Residents and city leaders are pushing back against a plan to add toll lanes to a 14-mile stretch of the 405 Freeway in Orange County, a $1.47-billion proposal that would involve reconstructing overpasses and eliminating carpool lanes.
Adding toll routes to the freeway — dismissed as "Lexus lanes" by one city mayor — is one of three proposed alternatives for helping untangle the highway congestion from Costa Mesa to the county line in Seal Beach.
The most controversial of the alternatives would add a single general-purpose lane and a toll lane in each direction. The existing carpool lanes on each side of the highway would also be converted to toll lanes.
The other alternatives would add general purpose lanes, but no pay-to-drive lanes.
At a public meeting in Westminster this week, more than 150 people voiced their opposition to any toll lanes within the 14-mile stretch.
"I think it's pretty clear to the community what's at stake here," said Costa Mesa Mayor Jim Righeimer. "What's at stake is the future of Orange County with regards to how we move in this county."
Righeimer called the toll roads "Lexus lanes" and predicted that if they're added to the 405, they would pave the way for more toll roads in Orange County, such as on the 5 Freeway.
Orange County was actually an early pioneer in the toll lane experiment and congestion-based pricing when carpools lanes along a 10-mile portion of the 91 Freeway were converted to the so-called Express Lanes. Toll lanes were recently added to the 110 and 10 freeways in Los Angeles, and Orange County has an extensive network of toll roads that span much of the county.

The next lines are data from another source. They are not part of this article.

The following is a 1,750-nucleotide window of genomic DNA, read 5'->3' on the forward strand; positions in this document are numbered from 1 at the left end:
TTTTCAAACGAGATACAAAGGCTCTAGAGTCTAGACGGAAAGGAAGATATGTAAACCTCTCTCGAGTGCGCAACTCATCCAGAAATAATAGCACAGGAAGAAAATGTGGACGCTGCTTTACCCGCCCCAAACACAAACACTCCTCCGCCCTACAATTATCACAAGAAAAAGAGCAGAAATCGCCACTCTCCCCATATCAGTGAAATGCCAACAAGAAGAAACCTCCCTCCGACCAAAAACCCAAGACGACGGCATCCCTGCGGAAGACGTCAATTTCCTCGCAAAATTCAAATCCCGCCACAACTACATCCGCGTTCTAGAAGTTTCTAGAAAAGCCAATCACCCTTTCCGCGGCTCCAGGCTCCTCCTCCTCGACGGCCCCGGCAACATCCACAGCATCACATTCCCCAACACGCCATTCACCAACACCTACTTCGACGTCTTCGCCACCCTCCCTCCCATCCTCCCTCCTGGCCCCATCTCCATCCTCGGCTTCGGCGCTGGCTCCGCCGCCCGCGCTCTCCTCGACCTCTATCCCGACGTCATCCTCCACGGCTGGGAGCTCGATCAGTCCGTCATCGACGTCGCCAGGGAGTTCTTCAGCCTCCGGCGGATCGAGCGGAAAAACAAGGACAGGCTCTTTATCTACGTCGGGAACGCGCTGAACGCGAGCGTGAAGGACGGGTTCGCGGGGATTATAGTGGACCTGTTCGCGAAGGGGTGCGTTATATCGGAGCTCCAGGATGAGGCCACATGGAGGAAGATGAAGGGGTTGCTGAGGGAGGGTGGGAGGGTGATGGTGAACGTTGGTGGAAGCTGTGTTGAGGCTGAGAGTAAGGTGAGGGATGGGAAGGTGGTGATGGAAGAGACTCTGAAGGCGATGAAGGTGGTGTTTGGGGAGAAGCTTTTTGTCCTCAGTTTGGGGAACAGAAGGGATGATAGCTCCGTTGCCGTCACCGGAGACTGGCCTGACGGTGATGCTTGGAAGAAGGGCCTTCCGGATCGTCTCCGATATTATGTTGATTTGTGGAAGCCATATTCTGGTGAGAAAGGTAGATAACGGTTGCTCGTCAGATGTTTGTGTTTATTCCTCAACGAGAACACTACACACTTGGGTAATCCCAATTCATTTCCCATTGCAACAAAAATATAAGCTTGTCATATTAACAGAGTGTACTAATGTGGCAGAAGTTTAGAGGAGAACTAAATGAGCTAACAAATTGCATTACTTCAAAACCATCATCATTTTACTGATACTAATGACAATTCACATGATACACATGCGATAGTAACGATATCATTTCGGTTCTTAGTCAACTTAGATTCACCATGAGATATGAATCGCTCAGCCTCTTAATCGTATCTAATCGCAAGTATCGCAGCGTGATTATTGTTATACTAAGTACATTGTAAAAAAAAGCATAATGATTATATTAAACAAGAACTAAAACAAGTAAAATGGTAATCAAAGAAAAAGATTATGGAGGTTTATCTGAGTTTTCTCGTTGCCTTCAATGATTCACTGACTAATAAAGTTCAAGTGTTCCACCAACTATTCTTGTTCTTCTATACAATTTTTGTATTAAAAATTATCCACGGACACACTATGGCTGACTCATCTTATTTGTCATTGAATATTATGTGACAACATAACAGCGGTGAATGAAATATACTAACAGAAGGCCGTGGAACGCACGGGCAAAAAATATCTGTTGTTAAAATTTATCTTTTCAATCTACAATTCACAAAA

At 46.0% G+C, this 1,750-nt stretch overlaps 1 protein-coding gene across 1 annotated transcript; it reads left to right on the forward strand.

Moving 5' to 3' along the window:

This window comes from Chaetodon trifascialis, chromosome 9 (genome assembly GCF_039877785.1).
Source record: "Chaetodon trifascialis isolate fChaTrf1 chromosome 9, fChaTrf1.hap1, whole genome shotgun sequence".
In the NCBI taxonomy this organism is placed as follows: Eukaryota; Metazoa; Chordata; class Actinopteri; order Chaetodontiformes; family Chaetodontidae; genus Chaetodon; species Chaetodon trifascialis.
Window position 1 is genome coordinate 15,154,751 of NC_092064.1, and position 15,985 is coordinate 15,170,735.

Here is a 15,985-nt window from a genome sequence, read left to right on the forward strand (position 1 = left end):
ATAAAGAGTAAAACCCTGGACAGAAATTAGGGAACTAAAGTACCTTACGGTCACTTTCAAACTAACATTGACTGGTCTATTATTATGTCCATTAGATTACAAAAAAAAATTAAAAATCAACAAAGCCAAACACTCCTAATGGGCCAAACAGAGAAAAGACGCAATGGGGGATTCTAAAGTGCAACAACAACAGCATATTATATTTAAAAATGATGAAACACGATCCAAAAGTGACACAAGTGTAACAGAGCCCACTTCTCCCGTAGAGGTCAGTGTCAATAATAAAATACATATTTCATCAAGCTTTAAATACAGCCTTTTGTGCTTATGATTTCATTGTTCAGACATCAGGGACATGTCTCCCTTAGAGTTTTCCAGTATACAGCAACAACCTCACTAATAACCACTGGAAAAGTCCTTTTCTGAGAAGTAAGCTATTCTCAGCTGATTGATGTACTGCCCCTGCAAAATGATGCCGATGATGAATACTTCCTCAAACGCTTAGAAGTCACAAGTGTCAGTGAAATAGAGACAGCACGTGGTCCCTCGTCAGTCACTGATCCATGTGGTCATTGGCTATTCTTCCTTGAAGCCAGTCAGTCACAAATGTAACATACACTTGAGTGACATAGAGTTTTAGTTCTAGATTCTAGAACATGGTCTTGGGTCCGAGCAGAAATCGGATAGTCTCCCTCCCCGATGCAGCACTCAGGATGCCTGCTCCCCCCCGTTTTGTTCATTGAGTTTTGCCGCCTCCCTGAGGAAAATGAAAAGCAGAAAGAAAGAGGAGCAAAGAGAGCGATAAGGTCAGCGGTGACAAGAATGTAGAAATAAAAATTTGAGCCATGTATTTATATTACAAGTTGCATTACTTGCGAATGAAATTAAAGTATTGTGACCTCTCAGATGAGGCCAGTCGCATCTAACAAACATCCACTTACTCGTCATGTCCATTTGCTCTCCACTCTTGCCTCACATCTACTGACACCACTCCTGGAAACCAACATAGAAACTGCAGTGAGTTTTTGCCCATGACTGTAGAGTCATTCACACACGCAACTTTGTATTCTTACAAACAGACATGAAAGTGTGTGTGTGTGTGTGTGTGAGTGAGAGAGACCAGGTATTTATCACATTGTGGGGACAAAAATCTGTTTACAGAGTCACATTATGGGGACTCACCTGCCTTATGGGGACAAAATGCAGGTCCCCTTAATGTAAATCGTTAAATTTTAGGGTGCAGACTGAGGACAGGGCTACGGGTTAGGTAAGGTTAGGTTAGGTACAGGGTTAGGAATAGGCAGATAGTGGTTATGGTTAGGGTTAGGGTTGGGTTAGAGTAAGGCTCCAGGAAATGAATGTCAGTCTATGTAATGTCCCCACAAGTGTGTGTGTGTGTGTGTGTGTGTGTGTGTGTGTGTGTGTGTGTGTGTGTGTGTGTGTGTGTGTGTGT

Under congestion-based pricing, tolls rise during peak crunch times and fall during the hours when traffic typically thins out. The Orange County Transportation Agency projects that tolls along the 405 would peak at $9.91 for northbound trips and $6.11 for southbound trips.
During the public meeting, Huntington Beach Mayor Connie Boardman said that residents are already paying for their roads with gas taxes and Measure M, the county's voter-approved half-cent sales tax for transportation projects.
"This would be a tax on a tax on a tax," she said.
Orange County Supervisor John Moorlach, a Costa Mesa resident, called the alternative "a whole new definition to the term 'highway robbery.'"
Past improvements to other county freeways didn't require tolls, Moorlach noted.
"This is being done to us," he said. "It's not being done with us."
Seal Beach Mayor Gary A. Miller said residents in Garden Grove, Huntington Beach and Westminster aren't likely to pay just to cross into Los Angeles County. Instead, he said, they would take surface streets.
"Our local streets are going to be very congested if this option is passed," Miller said.
The OCTA is scheduled to discuss the 405 plans at a public meeting Nov. 8.